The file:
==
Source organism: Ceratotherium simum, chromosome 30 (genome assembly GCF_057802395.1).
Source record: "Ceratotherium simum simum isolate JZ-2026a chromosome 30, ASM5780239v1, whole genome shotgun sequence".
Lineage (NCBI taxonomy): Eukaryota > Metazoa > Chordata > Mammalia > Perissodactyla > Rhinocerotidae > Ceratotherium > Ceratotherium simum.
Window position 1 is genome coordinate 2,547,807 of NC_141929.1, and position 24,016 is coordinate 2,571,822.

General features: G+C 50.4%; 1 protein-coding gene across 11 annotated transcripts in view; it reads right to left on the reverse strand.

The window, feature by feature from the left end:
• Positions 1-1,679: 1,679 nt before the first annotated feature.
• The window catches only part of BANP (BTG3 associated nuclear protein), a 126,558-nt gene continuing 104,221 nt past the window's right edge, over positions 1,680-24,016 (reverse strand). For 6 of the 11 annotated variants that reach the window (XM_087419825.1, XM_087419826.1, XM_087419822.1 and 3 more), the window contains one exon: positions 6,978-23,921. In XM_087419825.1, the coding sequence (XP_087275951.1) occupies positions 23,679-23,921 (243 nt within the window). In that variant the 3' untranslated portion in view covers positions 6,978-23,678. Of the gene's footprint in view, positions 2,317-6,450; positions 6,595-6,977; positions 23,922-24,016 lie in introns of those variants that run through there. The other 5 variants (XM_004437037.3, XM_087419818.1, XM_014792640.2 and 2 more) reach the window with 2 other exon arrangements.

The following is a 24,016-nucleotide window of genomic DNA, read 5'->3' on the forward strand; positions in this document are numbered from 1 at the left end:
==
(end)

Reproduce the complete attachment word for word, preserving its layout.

Source organism: Ceratotherium simum, chromosome 30 (genome assembly GCF_057802395.1).
Source record: "Ceratotherium simum simum isolate JZ-2026a chromosome 30, ASM5780239v1, whole genome shotgun sequence".
Lineage (NCBI taxonomy): Eukaryota > Metazoa > Chordata > Mammalia > Perissodactyla > Rhinocerotidae > Ceratotherium > Ceratotherium simum.
Window position 1 is genome coordinate 2,547,807 of NC_141929.1, and position 24,016 is coordinate 2,571,822.

General features: G+C 50.4%; 1 protein-coding gene across 11 annotated transcripts in view; it reads right to left on the reverse strand.

The window, feature by feature from the left end:
• Positions 1-1,679: 1,679 nt before the first annotated feature.
• The window catches only part of BANP (BTG3 associated nuclear protein), a 126,558-nt gene continuing 104,221 nt past the window's right edge, over positions 1,680-24,016 (reverse strand). For 6 of the 11 annotated variants that reach the window (XM_087419825.1, XM_087419826.1, XM_087419822.1 and 3 more), the window contains one exon: positions 6,978-23,921. In XM_087419825.1, the coding sequence (XP_087275951.1) occupies positions 23,679-23,921 (243 nt within the window). In that variant the 3' untranslated portion in view covers positions 6,978-23,678. Of the gene's footprint in view, positions 2,317-6,450; positions 6,595-6,977; positions 23,922-24,016 lie in introns of those variants that run through there. The other 5 variants (XM_004437037.3, XM_087419818.1, XM_014792640.2 and 2 more) reach the window with 2 other exon arrangements.

The following is a 24,016-nucleotide window of genomic DNA, read 5'->3' on the forward strand; positions in this document are numbered from 1 at the left end: